Saturday, 7 December 2013
Running in Stevenage
My employer transferred me to a different office in 2012 and found myself based in Stevenage, Hertfordshire. Stevenage is a 'new town' and most of it is around 50 years old now. While it is full of controversy in terms of whether its a nice place or not, it was designed with considerable foresight in my opinion.
All of the main roads are dual carriage ways which generally have roundabouts making sure crossroads work smoothly. Running alongside these main roads is a network of cycle paths which I use for running.
My Stevenage running
A normal run in Stevenage for me is about 45 minutes and enough to easily do at least 5 miles. From my office it's easy to get onto the cycle paths and there are a number of different routes I can take. If there is enough daylight I normally head through Fairlands Valley; an extensive green space, complete with a yachting lake but these days I simply stick to the familiar cycle paths.
Running at rush hour time means there's plenty of cars on the roads and a handful of cyclists and other runners on the cycle paths, which is nice. Why? I like seeing other runners and cyclists as I feel encouraged and there's a feeling of safety too - not that I feel particularly unsafe at all.
While Stevenage has some very socially deprived areas with the usual issues, I don't feel unsafe at all. In fact the biggest worry is tripping up over the odd paving slab (this is something I do from time to time).
What the runs mean to me
After a day in the office I often feel a certain level of stress, for a variety of reasons. I don't like that at all but the plus side is that I know a good run deal with it. As I have said so many times before running melts away all of those stresses.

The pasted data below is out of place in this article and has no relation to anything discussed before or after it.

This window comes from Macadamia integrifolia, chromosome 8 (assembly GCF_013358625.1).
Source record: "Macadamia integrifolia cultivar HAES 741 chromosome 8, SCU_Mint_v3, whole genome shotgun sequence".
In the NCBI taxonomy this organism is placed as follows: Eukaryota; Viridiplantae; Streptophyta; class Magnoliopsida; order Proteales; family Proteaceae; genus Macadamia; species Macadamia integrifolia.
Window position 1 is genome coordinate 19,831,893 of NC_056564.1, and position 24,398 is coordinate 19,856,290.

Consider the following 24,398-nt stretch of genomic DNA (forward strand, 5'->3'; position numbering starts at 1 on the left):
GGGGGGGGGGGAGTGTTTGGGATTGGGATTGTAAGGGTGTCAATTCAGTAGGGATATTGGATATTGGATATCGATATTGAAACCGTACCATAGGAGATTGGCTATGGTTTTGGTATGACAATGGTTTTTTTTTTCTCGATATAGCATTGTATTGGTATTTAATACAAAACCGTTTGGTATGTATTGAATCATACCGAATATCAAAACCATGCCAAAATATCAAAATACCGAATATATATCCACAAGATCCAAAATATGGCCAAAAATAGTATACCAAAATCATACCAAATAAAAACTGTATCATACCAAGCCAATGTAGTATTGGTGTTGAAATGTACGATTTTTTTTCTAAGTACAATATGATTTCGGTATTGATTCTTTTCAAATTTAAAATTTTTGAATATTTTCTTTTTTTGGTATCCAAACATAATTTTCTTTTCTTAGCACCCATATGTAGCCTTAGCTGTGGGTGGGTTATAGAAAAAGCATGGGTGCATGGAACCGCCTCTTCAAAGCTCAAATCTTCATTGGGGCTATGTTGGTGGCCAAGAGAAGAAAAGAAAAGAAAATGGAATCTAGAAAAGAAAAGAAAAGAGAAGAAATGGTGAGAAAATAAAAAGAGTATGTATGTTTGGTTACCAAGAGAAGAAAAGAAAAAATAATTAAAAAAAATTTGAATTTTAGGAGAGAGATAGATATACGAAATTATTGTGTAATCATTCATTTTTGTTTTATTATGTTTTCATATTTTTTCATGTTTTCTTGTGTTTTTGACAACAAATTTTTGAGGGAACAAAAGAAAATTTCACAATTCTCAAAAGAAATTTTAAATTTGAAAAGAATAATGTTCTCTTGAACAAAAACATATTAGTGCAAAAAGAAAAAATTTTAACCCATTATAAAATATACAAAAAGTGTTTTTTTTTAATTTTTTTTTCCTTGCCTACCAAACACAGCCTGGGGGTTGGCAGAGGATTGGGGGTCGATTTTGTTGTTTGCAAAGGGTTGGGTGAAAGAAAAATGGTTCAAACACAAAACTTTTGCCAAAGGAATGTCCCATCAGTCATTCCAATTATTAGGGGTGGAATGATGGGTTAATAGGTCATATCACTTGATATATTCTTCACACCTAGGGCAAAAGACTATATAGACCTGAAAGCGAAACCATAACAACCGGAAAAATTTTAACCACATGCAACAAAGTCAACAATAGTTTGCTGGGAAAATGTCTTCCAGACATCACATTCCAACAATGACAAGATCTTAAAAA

My last run was an interesting one. It was dark when I set out and cold, at around 2 or 3C. There was a little bit of drizzle in the air, so not the nicest of conditions. As I ran I recalled it was the same route as one from last December when I was seriously stressed out with a number of work-related worries. The conditions then were awful and yet that made it so amazing. Sometimes I need to run in challenging conditions with freezing conditions or heavy rain, snow or even blizzards to really make me feel ALIVE! So on my last run I was almost disappointed the weather wasn't extreme or even more unpleasant - does that make sense? The harder the run, the more I have to over come and the higher I feel afterwards. I got back to the office and jumped into my car to drive home. Felt good with those Runner's High helping me to feel on top of the issues.
Only runners will understand?
I hope that makes sense. I suspect it will to fellow runners. I remember someone once told me "….if they don't run, they won't understand what running is about".
So while some people might knock Stevenage for its awful architecture, drug dealers and roundabouts, I think its a great place to work and run to blow away all those stresses and strains.